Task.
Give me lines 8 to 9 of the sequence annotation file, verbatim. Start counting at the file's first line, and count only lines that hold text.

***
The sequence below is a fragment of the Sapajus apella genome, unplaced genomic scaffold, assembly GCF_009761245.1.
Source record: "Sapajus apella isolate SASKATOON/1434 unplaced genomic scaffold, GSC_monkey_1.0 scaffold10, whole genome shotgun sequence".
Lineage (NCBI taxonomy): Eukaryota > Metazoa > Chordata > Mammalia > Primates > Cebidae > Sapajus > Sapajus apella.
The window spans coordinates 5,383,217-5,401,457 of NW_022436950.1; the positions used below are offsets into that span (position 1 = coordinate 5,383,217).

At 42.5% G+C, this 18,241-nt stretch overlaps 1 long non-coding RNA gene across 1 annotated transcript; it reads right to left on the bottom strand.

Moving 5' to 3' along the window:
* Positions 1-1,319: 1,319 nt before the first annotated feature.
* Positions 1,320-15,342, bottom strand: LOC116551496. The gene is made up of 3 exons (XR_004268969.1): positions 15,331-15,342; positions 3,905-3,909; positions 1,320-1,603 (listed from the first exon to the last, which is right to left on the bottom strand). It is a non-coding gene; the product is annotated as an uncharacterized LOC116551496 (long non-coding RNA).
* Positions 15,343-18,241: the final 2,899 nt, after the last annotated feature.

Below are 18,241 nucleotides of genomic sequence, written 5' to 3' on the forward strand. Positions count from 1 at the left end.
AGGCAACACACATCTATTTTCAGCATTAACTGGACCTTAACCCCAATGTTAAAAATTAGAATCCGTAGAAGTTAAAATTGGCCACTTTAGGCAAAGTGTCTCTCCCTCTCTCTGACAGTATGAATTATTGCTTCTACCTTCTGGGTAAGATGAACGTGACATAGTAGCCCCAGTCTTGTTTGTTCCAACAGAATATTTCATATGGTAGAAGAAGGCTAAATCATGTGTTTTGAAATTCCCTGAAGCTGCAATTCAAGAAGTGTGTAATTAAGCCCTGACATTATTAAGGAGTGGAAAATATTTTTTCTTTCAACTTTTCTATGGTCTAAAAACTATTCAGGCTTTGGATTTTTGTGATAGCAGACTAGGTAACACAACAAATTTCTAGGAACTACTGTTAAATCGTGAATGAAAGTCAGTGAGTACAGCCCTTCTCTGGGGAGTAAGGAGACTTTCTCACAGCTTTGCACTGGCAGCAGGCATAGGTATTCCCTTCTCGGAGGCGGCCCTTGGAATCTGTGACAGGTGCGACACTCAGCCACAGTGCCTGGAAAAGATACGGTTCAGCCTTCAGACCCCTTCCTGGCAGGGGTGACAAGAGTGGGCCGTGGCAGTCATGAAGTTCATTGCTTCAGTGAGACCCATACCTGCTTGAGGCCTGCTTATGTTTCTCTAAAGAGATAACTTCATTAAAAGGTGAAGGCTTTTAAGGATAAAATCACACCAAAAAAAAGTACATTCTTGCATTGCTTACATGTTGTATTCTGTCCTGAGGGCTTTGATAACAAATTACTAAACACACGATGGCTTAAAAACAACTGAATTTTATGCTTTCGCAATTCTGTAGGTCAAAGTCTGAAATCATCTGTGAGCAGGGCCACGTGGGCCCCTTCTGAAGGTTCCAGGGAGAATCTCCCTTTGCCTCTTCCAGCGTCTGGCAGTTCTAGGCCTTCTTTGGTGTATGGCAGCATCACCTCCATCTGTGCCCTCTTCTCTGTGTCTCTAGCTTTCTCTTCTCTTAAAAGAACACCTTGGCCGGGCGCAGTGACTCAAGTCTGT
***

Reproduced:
* Positions 1,320-15,342, bottom strand: LOC116551496. The gene is made up of 3 exons (XR_004268969.1): positions 15,331-15,342; positions 3,905-3,909; positions 1,320-1,603 (listed from the first exon to the last, which is right to left on the bottom strand). It is a non-coding gene; the product is annotated as an uncharacterized LOC116551496 (long non-coding RNA).
* Positions 15,343-18,241: the final 2,899 nt, after the last annotated feature.